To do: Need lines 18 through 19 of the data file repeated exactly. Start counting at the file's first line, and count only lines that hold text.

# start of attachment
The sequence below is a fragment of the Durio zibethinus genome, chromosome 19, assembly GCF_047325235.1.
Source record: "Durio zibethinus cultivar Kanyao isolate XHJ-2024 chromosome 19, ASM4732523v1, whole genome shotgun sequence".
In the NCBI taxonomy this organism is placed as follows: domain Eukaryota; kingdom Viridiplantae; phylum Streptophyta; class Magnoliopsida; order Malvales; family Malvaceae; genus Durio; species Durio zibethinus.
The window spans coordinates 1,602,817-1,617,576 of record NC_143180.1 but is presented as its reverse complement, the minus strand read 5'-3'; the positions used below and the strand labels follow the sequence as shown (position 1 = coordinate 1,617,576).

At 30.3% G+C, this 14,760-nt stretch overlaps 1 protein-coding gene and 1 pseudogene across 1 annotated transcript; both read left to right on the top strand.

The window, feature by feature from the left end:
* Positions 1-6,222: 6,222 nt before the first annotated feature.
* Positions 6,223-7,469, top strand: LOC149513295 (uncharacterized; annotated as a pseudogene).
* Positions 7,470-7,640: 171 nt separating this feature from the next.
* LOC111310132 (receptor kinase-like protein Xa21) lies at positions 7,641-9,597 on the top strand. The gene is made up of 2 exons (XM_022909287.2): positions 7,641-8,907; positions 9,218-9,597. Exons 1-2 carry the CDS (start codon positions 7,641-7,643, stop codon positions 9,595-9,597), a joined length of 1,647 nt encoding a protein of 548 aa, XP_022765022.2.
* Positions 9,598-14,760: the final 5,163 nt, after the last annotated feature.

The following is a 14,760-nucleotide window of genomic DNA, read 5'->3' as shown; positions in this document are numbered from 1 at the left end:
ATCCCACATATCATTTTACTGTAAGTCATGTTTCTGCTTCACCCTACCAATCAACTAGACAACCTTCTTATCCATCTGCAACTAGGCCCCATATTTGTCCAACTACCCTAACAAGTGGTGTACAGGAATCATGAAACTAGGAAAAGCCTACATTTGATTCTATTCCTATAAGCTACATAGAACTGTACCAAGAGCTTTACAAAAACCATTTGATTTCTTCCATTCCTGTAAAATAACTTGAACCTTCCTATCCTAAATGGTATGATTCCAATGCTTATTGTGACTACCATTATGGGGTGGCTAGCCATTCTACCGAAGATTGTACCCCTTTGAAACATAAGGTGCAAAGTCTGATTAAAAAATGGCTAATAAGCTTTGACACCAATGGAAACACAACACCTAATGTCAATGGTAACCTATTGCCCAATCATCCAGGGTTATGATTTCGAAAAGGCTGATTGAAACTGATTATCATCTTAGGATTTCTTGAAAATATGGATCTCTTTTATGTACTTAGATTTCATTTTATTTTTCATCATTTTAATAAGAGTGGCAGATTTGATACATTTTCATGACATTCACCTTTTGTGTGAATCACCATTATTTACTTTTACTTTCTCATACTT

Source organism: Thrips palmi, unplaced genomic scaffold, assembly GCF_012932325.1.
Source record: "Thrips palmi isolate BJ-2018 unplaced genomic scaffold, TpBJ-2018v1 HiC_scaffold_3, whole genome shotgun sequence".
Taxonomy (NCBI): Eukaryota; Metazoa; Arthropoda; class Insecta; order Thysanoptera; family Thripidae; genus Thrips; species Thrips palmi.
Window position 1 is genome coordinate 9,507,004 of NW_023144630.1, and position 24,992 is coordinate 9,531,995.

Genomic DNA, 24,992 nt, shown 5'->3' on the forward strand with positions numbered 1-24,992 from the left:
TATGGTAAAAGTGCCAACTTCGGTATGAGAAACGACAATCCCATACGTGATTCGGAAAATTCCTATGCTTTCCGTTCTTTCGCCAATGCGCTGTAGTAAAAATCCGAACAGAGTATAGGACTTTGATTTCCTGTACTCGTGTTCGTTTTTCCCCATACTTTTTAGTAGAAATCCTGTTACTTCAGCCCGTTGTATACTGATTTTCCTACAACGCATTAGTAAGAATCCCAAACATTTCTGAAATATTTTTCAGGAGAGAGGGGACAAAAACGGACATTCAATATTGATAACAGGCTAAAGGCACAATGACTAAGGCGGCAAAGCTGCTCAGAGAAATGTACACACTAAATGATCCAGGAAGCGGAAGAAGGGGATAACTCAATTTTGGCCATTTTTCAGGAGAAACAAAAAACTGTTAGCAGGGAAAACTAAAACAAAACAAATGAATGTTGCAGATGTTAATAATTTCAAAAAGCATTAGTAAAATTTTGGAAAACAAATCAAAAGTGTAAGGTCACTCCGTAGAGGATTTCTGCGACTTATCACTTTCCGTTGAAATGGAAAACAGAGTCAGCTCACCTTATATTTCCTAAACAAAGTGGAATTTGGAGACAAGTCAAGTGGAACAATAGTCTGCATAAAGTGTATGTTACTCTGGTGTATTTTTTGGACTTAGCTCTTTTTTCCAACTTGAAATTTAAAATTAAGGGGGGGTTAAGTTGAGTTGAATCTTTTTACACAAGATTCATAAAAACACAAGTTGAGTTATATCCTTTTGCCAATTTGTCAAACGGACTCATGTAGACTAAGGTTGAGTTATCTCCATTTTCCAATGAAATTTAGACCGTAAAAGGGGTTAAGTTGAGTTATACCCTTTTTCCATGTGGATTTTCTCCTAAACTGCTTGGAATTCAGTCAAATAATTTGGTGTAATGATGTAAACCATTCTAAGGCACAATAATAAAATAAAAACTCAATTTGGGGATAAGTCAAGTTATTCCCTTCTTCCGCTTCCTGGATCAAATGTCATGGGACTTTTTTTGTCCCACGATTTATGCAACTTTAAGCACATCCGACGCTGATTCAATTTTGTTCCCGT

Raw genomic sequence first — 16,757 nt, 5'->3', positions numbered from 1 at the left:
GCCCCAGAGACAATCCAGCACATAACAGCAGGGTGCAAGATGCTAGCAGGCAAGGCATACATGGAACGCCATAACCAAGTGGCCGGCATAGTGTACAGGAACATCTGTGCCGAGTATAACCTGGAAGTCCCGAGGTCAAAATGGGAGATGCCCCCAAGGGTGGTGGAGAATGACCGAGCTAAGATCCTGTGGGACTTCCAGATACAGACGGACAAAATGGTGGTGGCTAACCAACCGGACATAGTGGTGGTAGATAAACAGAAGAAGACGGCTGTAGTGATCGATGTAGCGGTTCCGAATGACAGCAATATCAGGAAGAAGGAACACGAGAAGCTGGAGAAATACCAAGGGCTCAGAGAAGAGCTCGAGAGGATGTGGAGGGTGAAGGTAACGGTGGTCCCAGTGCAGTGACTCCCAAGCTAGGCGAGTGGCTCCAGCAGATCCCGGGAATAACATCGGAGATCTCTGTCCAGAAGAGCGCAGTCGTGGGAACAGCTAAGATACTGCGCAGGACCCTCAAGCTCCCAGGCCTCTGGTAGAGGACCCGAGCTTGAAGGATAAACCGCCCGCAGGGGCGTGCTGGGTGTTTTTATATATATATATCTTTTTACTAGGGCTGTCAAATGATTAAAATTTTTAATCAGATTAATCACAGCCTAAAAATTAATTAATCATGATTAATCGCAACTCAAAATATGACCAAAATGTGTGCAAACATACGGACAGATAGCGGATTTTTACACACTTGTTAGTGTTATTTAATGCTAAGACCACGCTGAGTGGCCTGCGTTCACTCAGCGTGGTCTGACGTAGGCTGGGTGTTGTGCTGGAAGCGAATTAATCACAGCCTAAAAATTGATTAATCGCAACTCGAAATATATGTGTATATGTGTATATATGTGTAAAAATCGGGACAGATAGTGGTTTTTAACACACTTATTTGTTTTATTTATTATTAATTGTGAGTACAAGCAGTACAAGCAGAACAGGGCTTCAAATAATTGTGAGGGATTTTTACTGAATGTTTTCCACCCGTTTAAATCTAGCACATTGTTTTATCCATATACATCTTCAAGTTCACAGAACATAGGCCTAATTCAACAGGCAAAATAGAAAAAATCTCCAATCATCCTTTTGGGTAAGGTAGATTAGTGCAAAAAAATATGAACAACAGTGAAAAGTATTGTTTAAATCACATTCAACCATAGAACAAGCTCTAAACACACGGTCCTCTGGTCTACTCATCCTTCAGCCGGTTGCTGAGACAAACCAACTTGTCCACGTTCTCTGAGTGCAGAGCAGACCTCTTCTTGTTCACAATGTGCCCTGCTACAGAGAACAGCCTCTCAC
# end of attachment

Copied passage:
Genomic DNA, 24,992 nt, shown 5'->3' on the forward strand with positions numbered 1-24,992 from the left:
TATGGTAAAAGTGCCAACTTCGGTATGAGAAACGACAATCCCATACGTGATTCGGAAAATTCCTATGCTTTCCGTTCTTTCGCCAATGCGCTGTAGTAAAAATCCGAACAGAGTATAGGACTTTGATTTCCTGTACTCGTGTTCGTTTTTCCCCATACTTTTTAGTAGAAATCCTGTTACTTCAGCCCGTTGTATACTGATTTTCCTACAACGCATTAGTAAGAATCCCAAACATTTCTGAAATATTTTTCAGGAGAGAGGGGACAAAAACGGACATTCAATATTGATAACAGGCTAAAGGCACAATGACTAAGGCGGCAAAGCTGCTCAGAGAAATGTACACACTAAATGATCCAGGAAGCGGAAGAAGGGGATAACTCAATTTTGGCCATTTTTCAGGAGAAACAAAAAACTGTTAGCAGGGAAAACTAAAACAAAACAAATGAATGTTGCAGATGTTAATAATTTCAAAAAGCATTAGTAAAATTTTGGAAAACAAATCAAAAGTGTAAGGTCACTCCGTAGAGGATTTCTGCGACTTATCACTTTCCGTTGAAATGGAAAACAGAGTCAGCTCACCTTATATTTCCTAAACAAAGTGGAATTTGGAGACAAGTCAAGTGGAACAATAGTCTGCATAAAGTGTATGTTACTCTGGTGTATTTTTTGGACTTAGCTCTTTTTTCCAACTTGAAATTTAAAATTAAGGGGGGGTTAAGTTGAGTTGAATCTTTTTACACAAGATTCATAAAAACACAAGTTGAGTTATATCCTTTTGCCAATTTGTCAAACGGACTCATGTAGACTAAGGTTGAGTTATCTCCATTTTCCAATGAAATTTAGACCGTAAAAGGGGTTAAGTTGAGTTATACCCTTTTTCCATGTGGATTTTCTCCTAAACTGCTTGGAATTCAGTCAAATAATTTGGTGTAATGATGTAAACCATTCTAAGGCACAATAATAAAATAAAAACTCAATTTGGGGATAAGTCAAGTTATTCCCTTCTTCCGCTTCCTGGATCAAATGTCATGGGACTTTTTTTGTCCCACGATTTATGCAACTTTAAGCACATCCGACGCTGATTCAATTTTGTTCCCGT